Weapons for when there is a sense of urgency
Defense Department scientists are set to conduct a second test launch next year of the Falcon HTV-2 experimental superweapon after the first flight this year ended when the autopilot deliberately crashed the unmanned glider into the ocean as a safety measure.It looks like the folks at Darpa and Lockheed-Martin have not lost their creativity. While they are adapting what was originally a nuclear delivery system to conventional weapons it is still and interesting project for what looks like a flying wedge. It is possible that its shape is responsible for the problems with yaw experienced in the first test. The shape leaves little room for control surfaces to make corrections for yaw.
The Falcon Hypersonic Test Vehicle is designed to skim the top of the atmosphere just below space, and is a key element of the Pentagon's Conventional Prompt Global Strike (CPGS) capability — a program to build non-nuclear strategic weapons that can strike conventionally anywhere in the world in less than an hour.
In a statement last week, the Defense Advanced Research Projects Agency (DARPA) revealed for the first time that the first test flight April 20 ended when the autonomous onboard control system — the computer autopilot flying the futuristic superweapon — "commanded flight termination."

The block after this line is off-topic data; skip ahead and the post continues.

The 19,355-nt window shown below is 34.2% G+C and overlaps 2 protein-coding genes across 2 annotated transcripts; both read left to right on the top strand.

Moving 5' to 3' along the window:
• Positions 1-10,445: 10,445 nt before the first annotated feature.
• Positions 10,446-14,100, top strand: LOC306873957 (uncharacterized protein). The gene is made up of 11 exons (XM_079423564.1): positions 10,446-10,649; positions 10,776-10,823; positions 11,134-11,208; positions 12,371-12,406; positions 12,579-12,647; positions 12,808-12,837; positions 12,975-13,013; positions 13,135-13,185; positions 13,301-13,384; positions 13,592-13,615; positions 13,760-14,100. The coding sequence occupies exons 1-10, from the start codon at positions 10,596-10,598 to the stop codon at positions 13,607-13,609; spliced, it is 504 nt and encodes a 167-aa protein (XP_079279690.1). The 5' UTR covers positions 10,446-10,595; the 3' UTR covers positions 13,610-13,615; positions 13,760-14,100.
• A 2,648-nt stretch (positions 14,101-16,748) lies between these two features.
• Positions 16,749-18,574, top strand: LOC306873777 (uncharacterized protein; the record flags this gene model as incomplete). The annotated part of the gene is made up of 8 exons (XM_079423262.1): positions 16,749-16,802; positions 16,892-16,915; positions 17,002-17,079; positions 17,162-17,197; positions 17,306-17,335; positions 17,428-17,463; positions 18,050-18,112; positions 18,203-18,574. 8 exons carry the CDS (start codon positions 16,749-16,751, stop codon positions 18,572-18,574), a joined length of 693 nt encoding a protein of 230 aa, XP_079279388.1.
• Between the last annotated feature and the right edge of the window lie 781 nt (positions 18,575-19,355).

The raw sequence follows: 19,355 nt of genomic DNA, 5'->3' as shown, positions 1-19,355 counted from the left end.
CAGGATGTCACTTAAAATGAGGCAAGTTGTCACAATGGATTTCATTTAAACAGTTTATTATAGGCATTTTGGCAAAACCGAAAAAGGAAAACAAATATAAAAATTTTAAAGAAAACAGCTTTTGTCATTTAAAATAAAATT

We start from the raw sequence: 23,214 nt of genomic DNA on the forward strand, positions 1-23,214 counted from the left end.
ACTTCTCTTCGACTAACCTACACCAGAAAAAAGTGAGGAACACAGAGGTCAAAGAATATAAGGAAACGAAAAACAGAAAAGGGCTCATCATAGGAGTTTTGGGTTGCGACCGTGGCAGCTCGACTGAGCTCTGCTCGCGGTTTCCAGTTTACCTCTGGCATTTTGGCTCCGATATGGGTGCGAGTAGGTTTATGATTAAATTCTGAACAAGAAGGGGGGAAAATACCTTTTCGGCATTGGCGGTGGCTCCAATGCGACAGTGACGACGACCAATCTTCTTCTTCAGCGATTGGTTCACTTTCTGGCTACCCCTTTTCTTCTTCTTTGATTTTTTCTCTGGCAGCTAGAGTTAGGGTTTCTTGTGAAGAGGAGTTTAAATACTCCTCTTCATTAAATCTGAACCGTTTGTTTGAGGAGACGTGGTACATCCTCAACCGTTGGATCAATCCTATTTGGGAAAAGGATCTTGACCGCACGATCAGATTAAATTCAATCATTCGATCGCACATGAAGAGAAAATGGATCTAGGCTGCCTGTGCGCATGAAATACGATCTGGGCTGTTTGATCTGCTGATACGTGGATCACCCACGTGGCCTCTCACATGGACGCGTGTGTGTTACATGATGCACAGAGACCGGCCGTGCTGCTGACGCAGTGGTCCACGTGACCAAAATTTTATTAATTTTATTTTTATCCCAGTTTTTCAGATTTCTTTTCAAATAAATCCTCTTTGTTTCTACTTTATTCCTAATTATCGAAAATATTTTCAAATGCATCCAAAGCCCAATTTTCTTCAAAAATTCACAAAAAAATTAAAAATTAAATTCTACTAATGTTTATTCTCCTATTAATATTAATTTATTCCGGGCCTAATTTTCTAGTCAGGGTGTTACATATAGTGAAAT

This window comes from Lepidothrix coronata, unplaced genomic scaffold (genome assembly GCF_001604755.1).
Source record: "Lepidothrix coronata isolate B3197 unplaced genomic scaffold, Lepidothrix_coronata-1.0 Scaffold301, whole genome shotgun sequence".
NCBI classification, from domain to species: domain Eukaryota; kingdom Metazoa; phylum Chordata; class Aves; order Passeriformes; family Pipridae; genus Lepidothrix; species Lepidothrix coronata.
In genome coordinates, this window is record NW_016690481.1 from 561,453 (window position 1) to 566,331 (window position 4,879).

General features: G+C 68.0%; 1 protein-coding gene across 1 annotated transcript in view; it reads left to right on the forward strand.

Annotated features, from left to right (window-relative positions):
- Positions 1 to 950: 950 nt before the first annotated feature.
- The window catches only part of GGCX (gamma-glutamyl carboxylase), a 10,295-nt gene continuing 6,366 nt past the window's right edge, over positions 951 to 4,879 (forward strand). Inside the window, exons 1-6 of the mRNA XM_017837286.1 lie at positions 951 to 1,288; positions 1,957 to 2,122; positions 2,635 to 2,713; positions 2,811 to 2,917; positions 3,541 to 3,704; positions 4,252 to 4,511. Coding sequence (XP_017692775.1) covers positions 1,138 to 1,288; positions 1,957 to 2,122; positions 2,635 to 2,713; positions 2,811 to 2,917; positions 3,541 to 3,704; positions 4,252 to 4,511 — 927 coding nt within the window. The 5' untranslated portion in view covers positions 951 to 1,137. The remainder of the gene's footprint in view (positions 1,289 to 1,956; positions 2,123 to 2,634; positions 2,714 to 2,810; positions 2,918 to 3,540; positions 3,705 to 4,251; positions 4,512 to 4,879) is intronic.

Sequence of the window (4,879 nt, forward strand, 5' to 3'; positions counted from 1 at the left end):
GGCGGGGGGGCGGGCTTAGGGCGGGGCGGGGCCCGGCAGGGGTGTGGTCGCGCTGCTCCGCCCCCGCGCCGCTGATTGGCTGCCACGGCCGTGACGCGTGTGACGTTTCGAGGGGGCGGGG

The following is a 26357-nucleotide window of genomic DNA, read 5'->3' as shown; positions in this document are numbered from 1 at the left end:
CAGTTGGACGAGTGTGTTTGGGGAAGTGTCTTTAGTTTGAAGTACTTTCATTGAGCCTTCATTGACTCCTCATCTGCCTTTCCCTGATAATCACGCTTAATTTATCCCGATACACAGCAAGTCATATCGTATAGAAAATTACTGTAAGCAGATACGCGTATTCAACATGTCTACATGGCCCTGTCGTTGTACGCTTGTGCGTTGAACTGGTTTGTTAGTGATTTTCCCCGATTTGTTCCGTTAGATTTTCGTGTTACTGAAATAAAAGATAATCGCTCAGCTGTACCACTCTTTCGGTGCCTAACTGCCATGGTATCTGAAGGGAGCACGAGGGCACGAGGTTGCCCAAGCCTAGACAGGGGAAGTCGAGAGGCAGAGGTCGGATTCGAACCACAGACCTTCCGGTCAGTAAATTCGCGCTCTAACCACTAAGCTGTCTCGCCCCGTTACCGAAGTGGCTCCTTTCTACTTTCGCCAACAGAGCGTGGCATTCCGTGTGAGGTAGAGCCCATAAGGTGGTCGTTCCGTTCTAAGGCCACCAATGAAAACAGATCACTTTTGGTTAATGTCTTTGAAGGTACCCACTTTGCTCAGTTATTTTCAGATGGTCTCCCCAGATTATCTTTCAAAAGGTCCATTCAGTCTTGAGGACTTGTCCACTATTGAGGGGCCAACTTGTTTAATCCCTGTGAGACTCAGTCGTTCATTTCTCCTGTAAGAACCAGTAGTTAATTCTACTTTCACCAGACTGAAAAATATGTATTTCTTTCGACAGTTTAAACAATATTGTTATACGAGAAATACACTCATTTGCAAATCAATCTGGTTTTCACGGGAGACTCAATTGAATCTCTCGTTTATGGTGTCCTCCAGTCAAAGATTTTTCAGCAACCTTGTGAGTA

"When the onboard system detects [undesirable or unsafe flight] behavior, it forces itself into a controlled roll and pitchover to descend directly into the ocean," DARPA spokesman Eric Mazzacone explained in e-mail to The Washington Times.
DARPA said the board "reviewed and concurred with" a series of remedial measures proposed for a second test flight next year, but some analysts said the results of the first one raise questions about the way the program has been run.
The $308 million Falcon HTV-2 is a suborbital near-space vehicle launched on a Minotaur rocket, a solid-fuel booster built from a decommissioned ballistic missile. On the very edge of the atmosphere, in a procedure called "clamshell payload fairing release," the launch missile deploys the plane, which is then supposed to glide above the Earth at more than 13,000 miles per hour — more than 20 times the speed of sound.
The Pentagon is developing a generation of such hypersonic weapons as a way of being able to strike quickly at urgent threats — such as preparations by terrorists or rogue states to use nuclear weapons.
Falcon, being developed jointly with the Air Force, is just one of a series of conventional long-range strike programs, including another DARPA project called Arclight, and the Air Force's X-51, which successfully test-flew a hypersonic powered flight technology called scramjet — for "supersonic combustion ramjet."
A Congressional Research Service report on prompt global strike stated that the program will develop weapons that can "strike globally and rapidly with joint conventional forces against high-payoff targets" using "attacks in a matter of minutes or hours — as opposed to the days or weeks needed for planning and execution with existing forces."